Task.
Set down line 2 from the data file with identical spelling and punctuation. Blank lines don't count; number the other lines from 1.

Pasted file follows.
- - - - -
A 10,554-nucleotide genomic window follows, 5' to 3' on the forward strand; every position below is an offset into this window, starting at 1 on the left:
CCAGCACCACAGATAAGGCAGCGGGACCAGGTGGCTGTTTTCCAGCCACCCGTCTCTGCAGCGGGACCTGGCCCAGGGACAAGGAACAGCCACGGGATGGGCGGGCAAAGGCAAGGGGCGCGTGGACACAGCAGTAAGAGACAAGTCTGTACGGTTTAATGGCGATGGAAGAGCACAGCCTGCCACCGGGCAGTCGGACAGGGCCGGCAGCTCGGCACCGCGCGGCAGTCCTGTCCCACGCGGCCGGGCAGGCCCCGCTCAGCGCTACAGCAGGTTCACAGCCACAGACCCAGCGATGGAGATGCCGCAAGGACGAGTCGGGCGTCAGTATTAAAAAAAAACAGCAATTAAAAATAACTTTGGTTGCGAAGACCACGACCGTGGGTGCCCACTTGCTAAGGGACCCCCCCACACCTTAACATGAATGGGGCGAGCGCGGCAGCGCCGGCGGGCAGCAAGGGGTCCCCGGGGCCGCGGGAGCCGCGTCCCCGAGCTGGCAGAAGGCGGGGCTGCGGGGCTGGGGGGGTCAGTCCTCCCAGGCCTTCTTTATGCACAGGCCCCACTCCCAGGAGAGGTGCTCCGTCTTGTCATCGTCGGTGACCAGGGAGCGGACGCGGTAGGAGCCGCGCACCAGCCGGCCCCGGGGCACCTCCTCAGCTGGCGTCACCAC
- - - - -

CCAGCACCACAGATAAGGCAGCGGGACCAGGTGGCTGTTTTCCAGCCACCCGTCTCTGCAGCGGGACCTGGCCCAGGGACAAGGAACAGCCACGGGATGGGCGGGCAAAGGCAAGGGGCGCGTGGACACAGCAGTAAGAGACAAGTCTGTACGGTTTAATGGCGATGGAAGAGCACAGCCTGCCACCGGGCAGTCGGACAGGGCCGGCAGCTCGGCACCGCGCGGCAGTCCTGTCCCACGCGGCCGGGCAGGCCCCGCTCAGCGCTACAGCAGGTTCACAGCCACAGACCCAGCGATGGAGATGCCGCAAGGACGAGTCGGGCGTCAGTATTAAAAAAAAACAGCAATTAAAAATAACTTTGGTTGCGAAGACCACGACCGTGGGTGCCCACTTGCTAAGGGACCCCCCCACACCTTAACATGAATGGGGCGAGCGCGGCAGCGCCGGCGGGCAGCAAGGGGTCCCCGGGGCCGCGGGAGCCGCGTCCCCGAGCTGGCAGAAGGCGGGGCTGCGGGGCTGGGGGGGTCAGTCCTCCCAGGCCTTCTTTATGCACAGGCCCCACTCCCAGGAGAGGTGCTCCGTCTTGTCATCGTCGGTGACCAGGGAGCGGACGCGGTAGGAGCCGCGCACCAGCCGGCCCCGGGGCACCTCCTCAGCTGGCGTCACCAC